Calendar flipping to April typically bodes well for stocks

Before some investors 'sell in May and go away,' April usually performs well.

  • By Jessica Menton,
  • The Wall Street Journal
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History bodes well for stocks in April, a bullish sign for investors as major averages inch toward record highs.

The S&P 500 (.SPX), which through Monday is off to its best start to a year since 1987, has shaken off recent market jitters over a looming U.S. recession and slowing global growth. A cautious Federal Reserve and thawing U.S.-China trade relations have helped propel stocks in 2019 following a rocky fourth-quarter selloff, putting both the broad index and the Dow Jones Industrial Average (.DJI) back within 2.2% and 2.1%, respectively, of their all-time highs.

As investors continue to plow more money into U.S. stocks, the optimism comes just in time for the start of a new month that typically delivers robust returns. The S&P 500, which has averaged a gain of 2.2% in April since 2006, has only declined once since then in 2012, according to Dow Jones Market Data. Meanwhile, the Dow industrials have advanced every April since 2006, averaging a gain of 2.3% for the month in that span, the data showed.

Some analysts attribute typical April gains to the adage of “sell in May and go away,” which refers to a six-month period that historically has been a weaker time to own stocks amid the summer doldrums.

“April is among the best months for investors, which could theoretically mean that some investors emphasize the ‘sell in May’ effect,” said Jeroen Blokland, a multiasset portfolio manager at Dutch asset manager Robeco.

April is the final month of a sixth-month period from November to April where investors tend to hold more cyclical stocks linked to the domestic economy that are more sensitive to changing conditions, some analysts said.

Cyclical sectors have powered the S&P 500 higher in April over the past three decades. Energy, materials, industrials and financials are four of the top five best-performing sectors in April and have each posted average monthly gains of at least 1.9% going back to 1990, according to data from CFRA Research.

From May to September, some investors rotate to more defensive sectors such as health care and consumer staples that can weather uncertainty, they said.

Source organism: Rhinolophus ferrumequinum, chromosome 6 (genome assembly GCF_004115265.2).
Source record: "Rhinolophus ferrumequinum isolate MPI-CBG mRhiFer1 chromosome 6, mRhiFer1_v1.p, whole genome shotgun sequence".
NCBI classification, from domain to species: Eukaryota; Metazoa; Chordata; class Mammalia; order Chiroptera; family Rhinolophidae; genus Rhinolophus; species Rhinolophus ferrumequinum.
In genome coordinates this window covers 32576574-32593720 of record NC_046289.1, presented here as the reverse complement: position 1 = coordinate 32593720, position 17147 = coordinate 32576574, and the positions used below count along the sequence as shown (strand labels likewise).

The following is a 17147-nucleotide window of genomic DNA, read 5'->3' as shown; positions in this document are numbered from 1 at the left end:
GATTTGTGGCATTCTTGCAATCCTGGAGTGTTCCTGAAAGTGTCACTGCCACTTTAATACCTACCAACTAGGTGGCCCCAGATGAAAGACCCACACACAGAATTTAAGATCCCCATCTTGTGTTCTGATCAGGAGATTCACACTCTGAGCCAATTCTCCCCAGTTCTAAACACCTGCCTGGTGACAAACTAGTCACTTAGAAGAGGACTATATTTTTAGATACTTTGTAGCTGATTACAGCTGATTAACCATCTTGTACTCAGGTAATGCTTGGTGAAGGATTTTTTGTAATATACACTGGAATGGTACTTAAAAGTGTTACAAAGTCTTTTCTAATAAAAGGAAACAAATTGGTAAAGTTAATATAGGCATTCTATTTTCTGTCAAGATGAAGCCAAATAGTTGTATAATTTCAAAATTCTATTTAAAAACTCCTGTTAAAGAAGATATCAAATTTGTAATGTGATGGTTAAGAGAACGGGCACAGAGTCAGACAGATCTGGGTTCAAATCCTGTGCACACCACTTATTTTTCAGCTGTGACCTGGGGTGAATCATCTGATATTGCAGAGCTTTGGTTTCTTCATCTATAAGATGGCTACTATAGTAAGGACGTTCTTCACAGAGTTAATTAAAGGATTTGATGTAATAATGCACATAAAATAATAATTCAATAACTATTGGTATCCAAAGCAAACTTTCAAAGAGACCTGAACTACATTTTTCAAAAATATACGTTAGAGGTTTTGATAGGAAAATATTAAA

Some of April’s gains are also driven by capital inflows from Americans filing during tax season.

“If you have an IRA, you have to fund it by April 15, and if you’re getting money back, you can file early and put more money to work,” said Sam Stovall, chief investment strategist at CFRA Research. “If you get a bonus that tends to get paid by the end of February or March, a lot of that then goes towards the market and also helps to maximize your 401(k).”

Another reason why April outperforms: Portfolio managers rebalancing at the end of the first quarter often sell poor-performing stocks, which sets up more buying opportunities in April, Mr. Stovall said.

“Investors could be heaving a sigh of relief after a typically volatile first quarter, managers could be squaring up portfolios at the start of a new quarter, or the advent of spring and warmer weather could just lighten up everybody’s moods,” Ryan Detrick, senior market strategist at LPL Financial, said in a note.

Since 1950, April has tallied gains 15 of 19 years when January, February, and March were all positive, and the average gain in April for those 15 years was 2.6%, according to LPL Financial.

“I’m not too worried about a pending recession,” said Eric Gritter, financial adviser and portfolio strategist at Strategic Financial Group. “If the Fed is no longer a headwind and it becomes more of a tailwind, that’s going to be a positive force for stocks moving forward for the rest of the year.”

Meanwhile, stocks face a projected contraction in first-quarter corporate earnings. Earnings at S&P 500 companies are expected to fall 4% from a year earlier, according to FactSet, which would mark the first year-over-year profit decline for major U.S. companies since the second quarter of 2016. Many investors anticipate a slowdown in earnings growth as the effects of the 2017 tax cuts abate.

“Are things just slowing down, or are we going into recession mode?,” Mr. Blokland said. “This will be the most important factor as we enter earnings season.”

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